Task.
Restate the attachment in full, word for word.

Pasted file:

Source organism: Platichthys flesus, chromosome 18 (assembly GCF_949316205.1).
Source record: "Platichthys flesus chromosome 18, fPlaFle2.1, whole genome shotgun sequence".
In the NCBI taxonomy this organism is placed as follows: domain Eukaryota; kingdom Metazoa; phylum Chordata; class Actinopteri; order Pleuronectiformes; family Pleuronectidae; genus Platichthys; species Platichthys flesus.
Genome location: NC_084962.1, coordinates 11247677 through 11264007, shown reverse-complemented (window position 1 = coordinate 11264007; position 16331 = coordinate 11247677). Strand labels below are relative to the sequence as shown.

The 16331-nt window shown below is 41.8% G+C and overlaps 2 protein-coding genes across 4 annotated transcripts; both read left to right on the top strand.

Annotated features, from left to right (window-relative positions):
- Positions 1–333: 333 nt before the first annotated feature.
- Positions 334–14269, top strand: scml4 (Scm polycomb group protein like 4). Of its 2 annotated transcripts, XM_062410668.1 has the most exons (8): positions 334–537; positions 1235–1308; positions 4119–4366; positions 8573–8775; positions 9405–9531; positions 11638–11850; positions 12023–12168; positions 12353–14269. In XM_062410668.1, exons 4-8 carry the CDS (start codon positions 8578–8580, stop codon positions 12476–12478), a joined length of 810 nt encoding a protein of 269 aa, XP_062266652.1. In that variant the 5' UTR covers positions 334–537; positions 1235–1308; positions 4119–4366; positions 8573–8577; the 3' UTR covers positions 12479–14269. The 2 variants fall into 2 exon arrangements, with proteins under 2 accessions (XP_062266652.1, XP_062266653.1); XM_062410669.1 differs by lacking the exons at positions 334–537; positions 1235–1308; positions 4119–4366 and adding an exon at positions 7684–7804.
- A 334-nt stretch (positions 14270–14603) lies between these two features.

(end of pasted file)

Source organism: Platichthys flesus, chromosome 18 (assembly GCF_949316205.1).
Source record: "Platichthys flesus chromosome 18, fPlaFle2.1, whole genome shotgun sequence".
In the NCBI taxonomy this organism is placed as follows: domain Eukaryota; kingdom Metazoa; phylum Chordata; class Actinopteri; order Pleuronectiformes; family Pleuronectidae; genus Platichthys; species Platichthys flesus.
Genome location: NC_084962.1, coordinates 11247677 through 11264007, shown reverse-complemented (window position 1 = coordinate 11264007; position 16331 = coordinate 11247677). Strand labels below are relative to the sequence as shown.

The 16331-nt window shown below is 41.8% G+C and overlaps 2 protein-coding genes across 4 annotated transcripts; both read left to right on the top strand.

Annotated features, from left to right (window-relative positions):
- Positions 1–333: 333 nt before the first annotated feature.
- Positions 334–14269, top strand: scml4 (Scm polycomb group protein like 4). Of its 2 annotated transcripts, XM_062410668.1 has the most exons (8): positions 334–537; positions 1235–1308; positions 4119–4366; positions 8573–8775; positions 9405–9531; positions 11638–11850; positions 12023–12168; positions 12353–14269. In XM_062410668.1, exons 4-8 carry the CDS (start codon positions 8578–8580, stop codon positions 12476–12478), a joined length of 810 nt encoding a protein of 269 aa, XP_062266652.1. In that variant the 5' UTR covers positions 334–537; positions 1235–1308; positions 4119–4366; positions 8573–8577; the 3' UTR covers positions 12479–14269. The 2 variants fall into 2 exon arrangements, with proteins under 2 accessions (XP_062266652.1, XP_062266653.1); XM_062410669.1 differs by lacking the exons at positions 334–537; positions 1235–1308; positions 4119–4366 and adding an exon at positions 7684–7804.
- A 334-nt stretch (positions 14270–14603) lies between these two features.